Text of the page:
Beijing Olympics media freedom sham

Journalism crackdown Beijing OlympicsNext year China is to have the honour of holding the Olympics. The international prestige granted to the nation lucky enough to act as host is eagerly sought after, and the competition between countries all looking to bring the Olympics home can reach almost comical proportions.

However, as journalists prepare to head east next year to cover the event, there has been cause for concern. China has a bleak reputation when it comes to freedom of the press, having a history of media censorship that few nations can match.

Media workers visiting the country can expect all manner of coercive measures from phone tapping to intimidation and arrest. Journalists are often branded with a special 'J' mark on their visas to advertise their occupation to authorities, with hotel managers instructed to contact local security if somebody with a dreaded 'J' mark checks in.

Recently however the government appeared to have a change of heart on its relationship to the media. In December 2006 the secretary-general of the Beijing Olympic Games Bid Committee, Weng Wei, promised to introduce temporary measures designed to give foreign journalists freedom of movement up to and during the Olympic proceedings.

Stating that they would have 'complete freedom to report when they come to China' this show of good faith went a long way with the International Olympic Committee, which ultimatly determind the outcome of their decision to permit the games to be hosted in Bejing.

Not to be caught out, Liu Jianchao — who is a spokesman for the foreign ministery — stated at a press conference that 'It is crystal clear that as long as the interviewee agrees, you can do your reporting'.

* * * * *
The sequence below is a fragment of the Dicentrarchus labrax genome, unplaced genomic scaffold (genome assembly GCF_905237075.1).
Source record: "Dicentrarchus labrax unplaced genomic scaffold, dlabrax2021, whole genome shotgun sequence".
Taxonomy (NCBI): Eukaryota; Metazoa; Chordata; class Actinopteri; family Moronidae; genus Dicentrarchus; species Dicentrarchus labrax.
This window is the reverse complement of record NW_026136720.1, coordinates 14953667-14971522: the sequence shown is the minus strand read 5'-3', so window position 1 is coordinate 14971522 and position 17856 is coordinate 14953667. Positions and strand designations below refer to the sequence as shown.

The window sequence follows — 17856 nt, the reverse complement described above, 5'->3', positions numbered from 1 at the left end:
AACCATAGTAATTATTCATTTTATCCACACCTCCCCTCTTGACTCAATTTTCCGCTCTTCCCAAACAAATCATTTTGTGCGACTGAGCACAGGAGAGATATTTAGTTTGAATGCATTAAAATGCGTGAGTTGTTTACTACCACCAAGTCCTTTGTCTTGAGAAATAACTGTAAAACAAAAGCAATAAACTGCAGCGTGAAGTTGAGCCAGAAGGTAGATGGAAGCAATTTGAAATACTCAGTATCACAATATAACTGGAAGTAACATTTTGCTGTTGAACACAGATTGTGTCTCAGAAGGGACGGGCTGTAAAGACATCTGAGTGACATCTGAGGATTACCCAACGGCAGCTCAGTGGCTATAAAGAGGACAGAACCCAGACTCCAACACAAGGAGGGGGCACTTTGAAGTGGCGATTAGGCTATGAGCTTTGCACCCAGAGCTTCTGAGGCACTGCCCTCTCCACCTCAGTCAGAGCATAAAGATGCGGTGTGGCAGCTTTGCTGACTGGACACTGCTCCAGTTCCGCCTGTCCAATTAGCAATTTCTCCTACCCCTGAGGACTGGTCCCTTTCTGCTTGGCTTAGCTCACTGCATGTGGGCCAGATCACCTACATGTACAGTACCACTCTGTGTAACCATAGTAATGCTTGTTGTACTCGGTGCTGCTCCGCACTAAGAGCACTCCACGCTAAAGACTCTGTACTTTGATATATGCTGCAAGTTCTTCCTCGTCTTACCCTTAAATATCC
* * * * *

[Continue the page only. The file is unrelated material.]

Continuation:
But since January several journalists have spoken out against continuing state censorship which, if the alleged 'temporary measures' are anything to go by, should not be taking place.

Journalism crackdown Beijing Olympics According to the international media pressure group 'Reporters Without Borders' (RWB) the Beijing Organising Committee has so far refused to take concrete steps to loosen up on censorship. Despite the earlier promise, there has been no policy enacted to provide adequate access for the many foreign journalists looking to enter the country next year.

Even worse, government bodies are remaining tight-lipped on the multitude of journalists within their own borders who remain subject to criminal penalty. One venerable writer, Zhang Jianhong, has been imprisoned for the writing of an article on China's human rights record and the treatment of journalists in particular.

Calls for his release have fallen on deaf ears, despite the fact that he suffers from a rare nerve disorder. The refusal of the authorities to make good on their promise after what was initial optimism has caused many to lose heart, with RWB claiming that 'This silence allows the Chinese government to shamelessly continue its massive human rights violations.'

Additionally, Zhao Yan, a researcher for the New York Times, was only released last week after serving a three-year sentence. He is widely regarded as just one of many journalists who were or are imprisoned for the crime of doing their job.

Amnesty International fears that journalists now actually fare worse than they did before the earlier announcements regarding greater media freedom. In a recent press release, Catherine Baber, Deputy Asia Pacific Director at Amnesty International, commented that 'There has been a renewed crackdown on journalists and internet users in the past year — a fact that makes government commitments to 'complete media freedom' ring hollow'.

Speaking passionately on the situation, she went on to state that "Gleaming stadiums and spectacular parades will be worthless if journalists and human rights activists still can not speak out freely, if people are still being tortured in prison, or if the government continues its secrecy about the thousands of people executed".

Only time will tell how journalists — native or otherwise — fare next year as hundreds of thousands of Olympic fans descend on Beijing. Whether they can do their job is an important question, but one thing is for certain — renewed media crackdowns and infringments on human rights will only lead to greater scrutiny from the international press.

 

 

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